People share, and when mover Mark says it’s true, I believe him …

People share, and when mover Mark says it's true, I believe him ...

If you want to know what is going on in the real estate market, don’t speak to a real estate agent. The best leading indicator in the market is Mover Mark – the king of furniture removals. Talking to a fellow in a big white delivery truck stuffed to the gills with someone else’s property is by far the most instructive command you can get in the real estate market.

typically the Irish guy these days is a subcontractor and the guys who do the heavy lifting are Brazilian “students”. The Brazilians appear to have cornered the end of the moving company market. But Mover Mark is the man who can tell you the real story.

Over the past three months, according to Mover Mark, its prices have risen as demand has risen dramatically. You can see it for yourself on the relocation website. People are out and about, and instead of doing it themselves, they hire guys to do it for them.

As a result of some of these conversations, and taking into account the evolution of the economy, it looks like 2017 may be the year house prices rise again in Dublin, especially in the more upscale areas that, contrary to popular belief, were in the doldrums of the past Year.

In today’s excellent addition, we capture a market that is recovering strongly in metropolitan areas outside of Dublin, but not in the capital itself.

The key to understanding where the housing market is headed next is not just what happens to new builds, but what happens to the stock of houses as well.

This is because the existing inventory is (a) much larger and (b) should reflect demographics.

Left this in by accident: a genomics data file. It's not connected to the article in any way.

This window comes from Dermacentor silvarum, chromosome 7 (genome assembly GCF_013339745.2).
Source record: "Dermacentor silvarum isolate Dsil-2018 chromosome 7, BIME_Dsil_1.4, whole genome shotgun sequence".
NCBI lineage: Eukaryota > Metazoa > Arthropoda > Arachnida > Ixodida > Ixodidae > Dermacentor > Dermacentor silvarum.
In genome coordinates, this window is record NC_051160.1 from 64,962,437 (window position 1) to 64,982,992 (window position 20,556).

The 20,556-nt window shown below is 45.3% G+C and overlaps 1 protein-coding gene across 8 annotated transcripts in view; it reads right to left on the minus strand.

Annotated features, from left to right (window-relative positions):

As people get older and their incomes rise, there is a tendency to sell their starter homes to the next generation of new families and move upscale homes to homes sold from empty nests.

This should happen in a healthy market and it was the case in Ireland until recently.

However, it is difficult to overestimate two demographic factors that have changed the way the housing market works.

The first massive change is that early 2000s buyers still have significant negative equity and cannot afford to move at all. As long as there is negative equity, people cannot trade without taking a massive blow.

For this reason, the home improvement market is experiencing a massive surge in growth, as the traffic to IKEA shows.

The second factor is that children no longer leave the nest like they used to, mainly because of (a) the cost of housing and (b) the fact that Irish parents are (possibly) the first time allowing their children to sleep with their partners Home. If you can sleep with your girlfriend at home, do your laundry, and have beer money that you would otherwise have coughed up for rent, why the hell should you move out?

Adult children postpone moving out because they have no traditional reason to do so! Be honest, why did you really move out when you were 21? Nowadays tens of thousands don’t move out until they have children of their own.